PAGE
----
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June 25, 2021


Following Supreme Court Decision: Waters Welcomes Resignation of Federal Housing Finance Agency Director Mark Calabria

Congresswoman Maxine Waters (D-CA), Chairwoman of the House Committee on Financial Services, released the following statement on the U.S. Supreme Court’s decision on Presidential authority to remove Federal Housing Finance Agency Director, Mark Calabria.

“Today, the United States Supreme Court ruled that President Biden has the authority to fire Mark Calabria, Director of the Federal Housing Finance Agency (FHFA). As the Trump-appointed FHFA Director, Mr. Calabria has been an ideologue, putting his own beliefs and shareholder priorities ahead of those of hardworking families seeking the dream of homeownership through fair and affordable mortgage lending. It is time for him to go.

“In November 2020, the American public made its voice heard, and President Biden has my full support as Chairwoman of the House Committee on Financial Services in exerting his authority to remove Mr. Calabria immediately. During the current economic downturn, the American people need an FHFA Director who will make it their top priority to focus on pandemic response and equitable recovery efforts to keep families in their homes and expand equitable access to affordable credit…”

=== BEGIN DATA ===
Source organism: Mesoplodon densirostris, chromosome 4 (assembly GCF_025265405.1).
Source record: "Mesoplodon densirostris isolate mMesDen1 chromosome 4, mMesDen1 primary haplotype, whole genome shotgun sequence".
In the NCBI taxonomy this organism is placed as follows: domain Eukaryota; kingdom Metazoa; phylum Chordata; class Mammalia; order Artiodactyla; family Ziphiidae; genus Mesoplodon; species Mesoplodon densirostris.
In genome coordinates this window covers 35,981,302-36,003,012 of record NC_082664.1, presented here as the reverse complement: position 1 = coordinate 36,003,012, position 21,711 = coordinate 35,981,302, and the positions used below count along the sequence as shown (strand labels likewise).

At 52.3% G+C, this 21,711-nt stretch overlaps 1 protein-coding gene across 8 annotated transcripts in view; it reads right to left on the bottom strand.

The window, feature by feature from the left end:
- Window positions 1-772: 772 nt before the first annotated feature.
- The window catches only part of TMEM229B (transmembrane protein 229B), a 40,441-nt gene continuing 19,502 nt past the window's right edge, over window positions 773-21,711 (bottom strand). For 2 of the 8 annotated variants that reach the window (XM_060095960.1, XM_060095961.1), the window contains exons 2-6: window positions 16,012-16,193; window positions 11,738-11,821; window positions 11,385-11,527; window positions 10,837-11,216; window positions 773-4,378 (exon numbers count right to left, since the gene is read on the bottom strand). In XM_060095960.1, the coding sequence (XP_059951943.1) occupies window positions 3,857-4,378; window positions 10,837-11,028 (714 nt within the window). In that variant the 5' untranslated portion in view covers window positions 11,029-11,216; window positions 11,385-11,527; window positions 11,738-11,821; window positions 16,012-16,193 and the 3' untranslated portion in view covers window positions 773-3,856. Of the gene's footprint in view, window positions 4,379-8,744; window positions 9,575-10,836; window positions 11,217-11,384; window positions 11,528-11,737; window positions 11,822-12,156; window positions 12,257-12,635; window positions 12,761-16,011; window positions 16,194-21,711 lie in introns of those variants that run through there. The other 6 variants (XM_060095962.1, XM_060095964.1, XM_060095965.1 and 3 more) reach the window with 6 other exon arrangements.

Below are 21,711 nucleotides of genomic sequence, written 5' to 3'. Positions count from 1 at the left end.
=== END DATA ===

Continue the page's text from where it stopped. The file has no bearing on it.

Click here to read her full remarks statement.


Tweets of the Week

Member Spotlight

Congressman Jesus “Chuy” Garcia (D-IL)

This week, the House of Representatives passed the Senate Joint Resolution 15, a resolution that invalidates the Trump Administration’s “True Lender” rule. The House companion was introduced by Representative Jesus “Chuy” Garcia (D-IL) and passed the House by a vote of 218-208. Representative Garcia serves on the Subcommittee on National Security, International Development and Monetary Policy and the Subcommittee on Oversight and Investigations for the 117th Congress.

Weekend Reads

June Committee Calendar Updates

All hybrid hearings and markups will take place in-person in 2128 Rayburn House Office Building and with a virtual option for all Members and witnesses to participate remotely.

All hearings will be livestreamed on

Committee activities are finalized once an official notice is issued by the House Financial Services Committee. Visit for the most up-to-date Committee schedule.


Committee Passes Legislation Strengthening Protections for Consumers, Minority Owned Businesses, and Credit Unions